On March 20th, the International Panel on Climate Change (IPCC) released its summary for policy makers of the Synthesis Report covering the latest research on climate change and its impacts. It condenses hundreds of pages into a digestible soundbite to inform policymakers and policymaking. The resounding call is for urgent and immediate action with current national emissions targets putting us on a path for 3.2oC by 2100. At this temperature, numerous cities such as Shanghai, and Miami would be under water, the area burned by wildfires in the Mediterranean would increase by 97%, and ice-free arctic summers would be commonplace.
The report’s publication coincides with the first round of pre-COP28 (Conference of Parties to the UN Framework Convention on Climate) meetings in Copenhagen. Historically the annual IPCC report sets the tone for the climate discussions at COPs and is heavily drawn upon for the negotiations and political discussions surrounding them. The hope is that it will drive action for delivering ambitious policymaking and international cooperation, particularly on issues such as phasing out fossil fuels, scaling up renewables and loss and damage finance for less economically developed nations.
The report itself is as much a political document as a scientific one, and it is important to remember when considering its findings that it is the product of negotiations between 196 countries. The report was originally expected to be published in October 2022, ahead of COP27. However, it has been subject to a series of significant delays. Whilst postponements were initially due to scientist strikes, subsequent setbacks were incurred as a result of disagreements from government representatives of fossil-fuel producing nations. These nations took particular issue with the reports’ strong language around the phase-out of fossil fuels, instead pushing for the role that carbon capture technologies can play in reducing their climate impact. Indeed, the repeated stalling of the report’s publication seems a darkly ironic inversion of its content, which repeatedly warns against delaying action, stating that ‘there is a rapidly narrowing window of opportunity to enable climate-resilient development’.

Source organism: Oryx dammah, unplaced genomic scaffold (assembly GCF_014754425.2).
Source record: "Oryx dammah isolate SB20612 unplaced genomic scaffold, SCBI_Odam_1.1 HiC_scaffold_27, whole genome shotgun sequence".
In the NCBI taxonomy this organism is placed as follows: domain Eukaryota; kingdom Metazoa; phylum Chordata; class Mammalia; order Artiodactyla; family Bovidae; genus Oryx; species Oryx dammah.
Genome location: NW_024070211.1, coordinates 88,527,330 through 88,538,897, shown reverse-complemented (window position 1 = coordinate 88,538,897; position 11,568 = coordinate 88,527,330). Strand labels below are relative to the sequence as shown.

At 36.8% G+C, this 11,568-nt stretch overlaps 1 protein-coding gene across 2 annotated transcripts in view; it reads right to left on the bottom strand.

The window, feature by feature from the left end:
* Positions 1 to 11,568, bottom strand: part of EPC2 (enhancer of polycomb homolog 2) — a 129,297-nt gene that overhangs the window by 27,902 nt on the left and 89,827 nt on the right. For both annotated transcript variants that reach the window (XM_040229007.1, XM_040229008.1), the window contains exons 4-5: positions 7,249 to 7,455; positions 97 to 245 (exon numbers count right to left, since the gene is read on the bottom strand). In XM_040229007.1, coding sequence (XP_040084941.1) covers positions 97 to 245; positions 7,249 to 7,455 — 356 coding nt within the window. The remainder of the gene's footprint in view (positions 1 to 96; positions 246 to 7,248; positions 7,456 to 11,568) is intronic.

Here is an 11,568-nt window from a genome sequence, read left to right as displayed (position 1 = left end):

The IPCC report has stated, more clearly than ever, that existing fossil fuel infrastructure without abatement is not consistent with a 1.5oC world. In light of this, many, including Simon Lewis, Professor of global change science at UCL, have argued that a ‘pact to phase out fossil fuels is the only credible response to the warnings of the IPCC’. There will be significant pressure at this year’s climate talks to agree a phase out of coal, and to set a pathway to phase out all unabated fossil fuels. Given that this year’s COP will be presided over by the UAE, a major global Petro-state, should agreements fail to be consistent with the findings of the new synthesis report there is a risk of undermining the credibility of the entire UN process. This will place a renewed focus on ensuring a just energy transition and will increase pressure for progress through public-private financing of Just Transition Partnerships, as has been seen in South Africa.